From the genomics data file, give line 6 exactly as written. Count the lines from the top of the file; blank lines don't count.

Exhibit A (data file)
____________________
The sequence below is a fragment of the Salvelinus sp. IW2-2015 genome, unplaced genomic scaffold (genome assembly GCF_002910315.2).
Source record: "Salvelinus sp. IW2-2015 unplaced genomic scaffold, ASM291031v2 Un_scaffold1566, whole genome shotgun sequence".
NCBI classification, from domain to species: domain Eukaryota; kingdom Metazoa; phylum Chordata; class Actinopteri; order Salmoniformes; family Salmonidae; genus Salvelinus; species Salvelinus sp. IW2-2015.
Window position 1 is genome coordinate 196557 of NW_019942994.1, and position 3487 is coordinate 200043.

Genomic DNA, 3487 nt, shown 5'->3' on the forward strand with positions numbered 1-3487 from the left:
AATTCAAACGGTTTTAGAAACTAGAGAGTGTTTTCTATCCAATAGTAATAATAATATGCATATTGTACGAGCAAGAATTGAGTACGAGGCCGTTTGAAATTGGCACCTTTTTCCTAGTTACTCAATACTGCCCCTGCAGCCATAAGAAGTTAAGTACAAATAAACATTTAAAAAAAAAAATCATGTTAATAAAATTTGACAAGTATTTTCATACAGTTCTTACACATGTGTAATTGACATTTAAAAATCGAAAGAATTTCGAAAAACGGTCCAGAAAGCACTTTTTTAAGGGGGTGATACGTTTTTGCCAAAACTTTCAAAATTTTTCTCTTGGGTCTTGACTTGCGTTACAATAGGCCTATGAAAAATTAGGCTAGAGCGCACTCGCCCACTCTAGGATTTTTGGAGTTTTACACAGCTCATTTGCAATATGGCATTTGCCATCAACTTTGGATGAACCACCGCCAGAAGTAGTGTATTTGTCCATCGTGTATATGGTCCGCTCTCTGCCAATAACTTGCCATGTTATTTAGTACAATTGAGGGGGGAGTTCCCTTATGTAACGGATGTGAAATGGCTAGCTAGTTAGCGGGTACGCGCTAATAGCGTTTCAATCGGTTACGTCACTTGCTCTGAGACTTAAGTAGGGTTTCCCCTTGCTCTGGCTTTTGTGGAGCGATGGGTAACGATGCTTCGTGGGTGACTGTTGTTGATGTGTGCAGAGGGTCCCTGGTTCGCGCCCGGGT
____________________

AATTCAAACGGTTTTAGAAACTAGAGAGTGTTTTCTATCCAATAGTAATAATAATATGCATATTGTACGAGCAAGAATTGAGTACGAGGCCGTTTGAAATTGGCACCTTTTTCCTAGTTACTCAATACTGCCCCTGCAGCCATAAGAAGTTAAGTACAAATAAACATTTAAAAAAAAAAATCATGTTAATAAAATTTGACAAGTATTTTCATACAGTTCTTACACATGTGTAATTGACATTTAAAAATCGAAAGAATTTCGAAAAACGGTCCAGAAAGCACTTTTTTAAGGGGGTGATACGTTTTTGCCAAAACTTTCAAAATTTTTCTCTTGGGTCTTGACTTGCGTTACAATAGGCCTATGAAAAATTAGGCTAGAGCGCACTCGCCCACTCTAGGATTTTTGGAGTTTTACACAGCTCATTTGCAATATGGCATTTGCCATCAACTTTGGATGAACCACCGCCAGAAGTAGTGTATTTGTCCATCGTGTATATGGTCCGCTCTCTGCCAATAACTTGCCATGTTATTTAGTACAATTGAGGGGGGAGTTCCCTTATGTAACGGATGTGAAATGGCTAGCTAGTTAGCGGGTACGCGCTAATAGCGTTTCAATCGGTTACGTCACTTGCTCTGAGACTTAAGTAGGGTTTCCCCTTGCTCTGGCTTTTGTGGAGCGATGGGTAACGATGCTTCGTGGGTGACTGTTGTTGATGTGTGCAGAGGGTCCCTGGTTCGCGCCCGGGT